As elections and a divisive presidential succession struggle loom, this has serious implications for Zimbabwe’s democratic future, and casts serious doubt on Mugabe’s claim that private investors are solely to blame for billions of dollars of missing diamond revenues. Deep cavernous holes in the diamond-rich ground are matched only by holes in government budgets and company accounts.”
According to Brilliant Earth, an organisation which seeks to cultivate a more ethical, transparent, and sustainable jewellery industry, diamond mining communities in Africa, including Zimbabwe, are impoverished because the one million diamond miners earn less than a dollar a day — a wage that is below the extreme poverty level.
Mugabe has said US$15 billion worth of diamonds was looted from Marange where soldiers supposedly guarded fields mined by the Chinese, Russians, Lebanese and South African firms in partnership with state-owned entities.
The newly-formed state-owned firm, the Zimbabwe Consolidated Diamond Company (ZCDC) took over mining activities, ostensibly to clean up the sector and ensure transparency and accountability but nothing has changed. If anything, the situation is now worse — Chiadzwa villagers are no longer even getting the crumbs they used to.
For locals, ZCDC’s entry into the fray has meant little more than perpetuation of their misery.
Chiadzwa, the traditional authority in the area, and fellow villagers know better. They have seen it all – from the time when diamonds were discovered by villagers in 2006 to the invasion by artisanal miners and then government control, it has been a case of lurching from one disaster to another.
Part of the robbery of the villagers happened because of ignorance and desperation. Since they do not know much about diamonds at the beginning, villagers would exchange a cup full of diamonds for a loaf of bread and a packet of sugar. This dramatises the pillage.
That changed when thousands of artisanal miners heard of the discovery and flocked to the area. They were later forced out through a brutal military operation in 2008 to make way for formalised mining, which was also used to rip them off.
“It is unfortunate that up to this day we are still pleading with authorities to develop this area. At some point, Mbada Diamonds gave people some food after every three months and built houses for traditional leaders around. But we cannot say that was meaning development,” Chiadzwa said.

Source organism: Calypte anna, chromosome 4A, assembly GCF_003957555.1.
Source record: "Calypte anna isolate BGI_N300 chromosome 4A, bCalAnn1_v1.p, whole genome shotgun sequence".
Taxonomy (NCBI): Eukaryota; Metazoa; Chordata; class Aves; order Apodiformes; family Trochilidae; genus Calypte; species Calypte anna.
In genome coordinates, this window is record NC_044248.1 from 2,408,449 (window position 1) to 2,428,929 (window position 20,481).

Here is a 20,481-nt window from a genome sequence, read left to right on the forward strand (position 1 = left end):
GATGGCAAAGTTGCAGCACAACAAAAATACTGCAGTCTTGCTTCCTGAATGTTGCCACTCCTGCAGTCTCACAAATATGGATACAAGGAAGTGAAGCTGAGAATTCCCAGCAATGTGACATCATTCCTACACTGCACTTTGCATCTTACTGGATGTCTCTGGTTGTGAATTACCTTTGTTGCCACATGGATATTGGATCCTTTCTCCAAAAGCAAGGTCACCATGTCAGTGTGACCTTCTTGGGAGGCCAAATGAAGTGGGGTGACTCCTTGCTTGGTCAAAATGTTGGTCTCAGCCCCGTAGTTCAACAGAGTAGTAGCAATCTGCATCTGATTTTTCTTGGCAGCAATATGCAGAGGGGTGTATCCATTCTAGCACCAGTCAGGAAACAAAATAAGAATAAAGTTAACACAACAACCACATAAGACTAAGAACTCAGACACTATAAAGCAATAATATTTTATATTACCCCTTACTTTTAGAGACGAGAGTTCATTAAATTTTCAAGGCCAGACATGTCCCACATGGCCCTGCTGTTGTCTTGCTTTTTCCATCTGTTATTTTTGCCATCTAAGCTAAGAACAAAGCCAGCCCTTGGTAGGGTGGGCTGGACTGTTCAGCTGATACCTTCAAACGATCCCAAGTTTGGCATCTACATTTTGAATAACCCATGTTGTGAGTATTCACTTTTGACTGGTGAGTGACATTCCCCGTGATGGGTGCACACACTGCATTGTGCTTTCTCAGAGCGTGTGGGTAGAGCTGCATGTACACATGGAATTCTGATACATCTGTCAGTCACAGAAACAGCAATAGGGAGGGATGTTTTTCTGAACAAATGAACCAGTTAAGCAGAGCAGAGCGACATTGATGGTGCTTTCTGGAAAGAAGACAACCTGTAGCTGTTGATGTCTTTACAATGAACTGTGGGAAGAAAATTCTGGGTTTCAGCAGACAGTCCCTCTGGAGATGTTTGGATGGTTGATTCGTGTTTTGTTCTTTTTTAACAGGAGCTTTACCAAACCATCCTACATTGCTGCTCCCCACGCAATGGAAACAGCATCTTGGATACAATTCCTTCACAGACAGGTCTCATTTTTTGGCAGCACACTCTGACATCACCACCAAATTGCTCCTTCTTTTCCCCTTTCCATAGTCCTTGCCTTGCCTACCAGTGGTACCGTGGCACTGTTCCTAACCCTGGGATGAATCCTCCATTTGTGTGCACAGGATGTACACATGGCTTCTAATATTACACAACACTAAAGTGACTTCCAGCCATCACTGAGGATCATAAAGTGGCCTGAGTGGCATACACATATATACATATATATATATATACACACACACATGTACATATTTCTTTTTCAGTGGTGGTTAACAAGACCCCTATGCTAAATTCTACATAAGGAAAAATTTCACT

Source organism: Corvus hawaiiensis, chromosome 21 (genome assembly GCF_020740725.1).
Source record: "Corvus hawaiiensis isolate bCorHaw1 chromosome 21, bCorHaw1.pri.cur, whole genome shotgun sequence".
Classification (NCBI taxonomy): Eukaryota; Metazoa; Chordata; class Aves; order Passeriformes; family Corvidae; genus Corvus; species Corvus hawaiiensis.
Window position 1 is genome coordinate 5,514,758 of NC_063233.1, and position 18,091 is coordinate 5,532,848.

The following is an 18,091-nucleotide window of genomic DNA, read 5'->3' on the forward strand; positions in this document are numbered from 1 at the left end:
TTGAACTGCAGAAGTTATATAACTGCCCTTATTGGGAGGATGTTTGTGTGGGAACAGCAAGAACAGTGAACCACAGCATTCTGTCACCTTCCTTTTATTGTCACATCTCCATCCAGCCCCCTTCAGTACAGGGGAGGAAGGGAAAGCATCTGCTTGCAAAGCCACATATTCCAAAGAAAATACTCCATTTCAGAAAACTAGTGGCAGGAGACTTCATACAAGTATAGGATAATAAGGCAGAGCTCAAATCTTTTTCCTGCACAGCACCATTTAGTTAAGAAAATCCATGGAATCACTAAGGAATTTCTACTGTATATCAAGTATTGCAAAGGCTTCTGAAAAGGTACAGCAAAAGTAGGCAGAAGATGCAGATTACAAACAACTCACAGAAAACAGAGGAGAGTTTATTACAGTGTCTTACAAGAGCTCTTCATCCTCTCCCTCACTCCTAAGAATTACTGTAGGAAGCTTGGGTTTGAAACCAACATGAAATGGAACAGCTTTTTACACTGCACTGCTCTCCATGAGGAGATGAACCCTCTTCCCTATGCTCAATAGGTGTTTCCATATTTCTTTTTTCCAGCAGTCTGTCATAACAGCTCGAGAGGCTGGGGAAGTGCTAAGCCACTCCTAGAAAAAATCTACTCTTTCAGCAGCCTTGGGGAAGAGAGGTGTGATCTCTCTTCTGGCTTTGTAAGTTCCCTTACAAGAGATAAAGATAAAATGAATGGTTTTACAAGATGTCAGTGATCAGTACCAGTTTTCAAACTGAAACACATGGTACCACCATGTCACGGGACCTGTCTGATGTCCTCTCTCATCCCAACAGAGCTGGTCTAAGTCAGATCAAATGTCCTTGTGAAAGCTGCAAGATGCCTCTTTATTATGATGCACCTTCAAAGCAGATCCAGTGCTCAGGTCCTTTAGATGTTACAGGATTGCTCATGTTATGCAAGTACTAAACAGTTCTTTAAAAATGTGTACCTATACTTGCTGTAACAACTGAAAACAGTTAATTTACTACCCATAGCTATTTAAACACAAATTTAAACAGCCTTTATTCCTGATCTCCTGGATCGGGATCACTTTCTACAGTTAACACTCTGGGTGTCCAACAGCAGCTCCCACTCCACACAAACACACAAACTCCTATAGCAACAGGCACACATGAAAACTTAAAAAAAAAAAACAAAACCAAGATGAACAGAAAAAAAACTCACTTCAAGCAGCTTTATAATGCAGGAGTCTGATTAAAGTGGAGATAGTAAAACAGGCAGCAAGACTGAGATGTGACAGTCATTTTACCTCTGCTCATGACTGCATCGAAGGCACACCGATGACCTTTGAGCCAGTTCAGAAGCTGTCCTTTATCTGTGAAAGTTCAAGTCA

“We expected that our roads, schools and clinics — our infrastructure — would be upgraded and developed, but nothing has changed
Nyemudzai Mwaudzeni, who has lived in the area for decades, said infrastructure and social services in the area have not improved despite billions generated from there.
“We have water problems and our vegetable gardens have dried up. Some people used to survive on fishing, but that is all gone. Diamond mining just brought misery for us, nothing else,” Mwaudzeni said.
Marange Development Trust (MDT), a local non-governmental organisation formed to fight for the community, said the water crisis has reached a crisis point.
A community share-ownership scheme once mooted by the government turned out to be a mirage; an unrealistic hope.
“Almost all the villagers are struggling to get access to clean water or just enough to survive. Those close to Tonhorai Diamond Base pay US$1 to access clean water, but the majority do not have that money and they continuously consume polluted water,” Malvern Mudiwa, the MDT chairperson, said.
“The few boreholes that were here have broken down. The community cannot raise enough funds to rehabilitate the boreholes. We need about US$2 500 to drill a new 40-metre deep borehole and US$50 to drill a five-metre deep one, but people do not have that money. Diamonds were pillaged to sponsor lavish lifestyles of political and business elites; the community was just left with nothing except physical and emotional scars,” he said.
Villagers died in the battle for the Marange diamonds, while others were left with severe injuries from beatings by security forces at the height of the fight for control of the diamond fields.
Most human rights abuses in Marange were perpetrated by the military in 2008 during Operation Hakudzokwi to rid the area of illegal artisanal miners. It left hundreds dead or maimed.
Human Rights Watch, in one of its reports, described cases of horrendous beatings, harassment and arbitrary arrests that left over 1 600 people thrown in a local prison over a few days.
Such human right abuses continue to this day. — www.zimferrets.org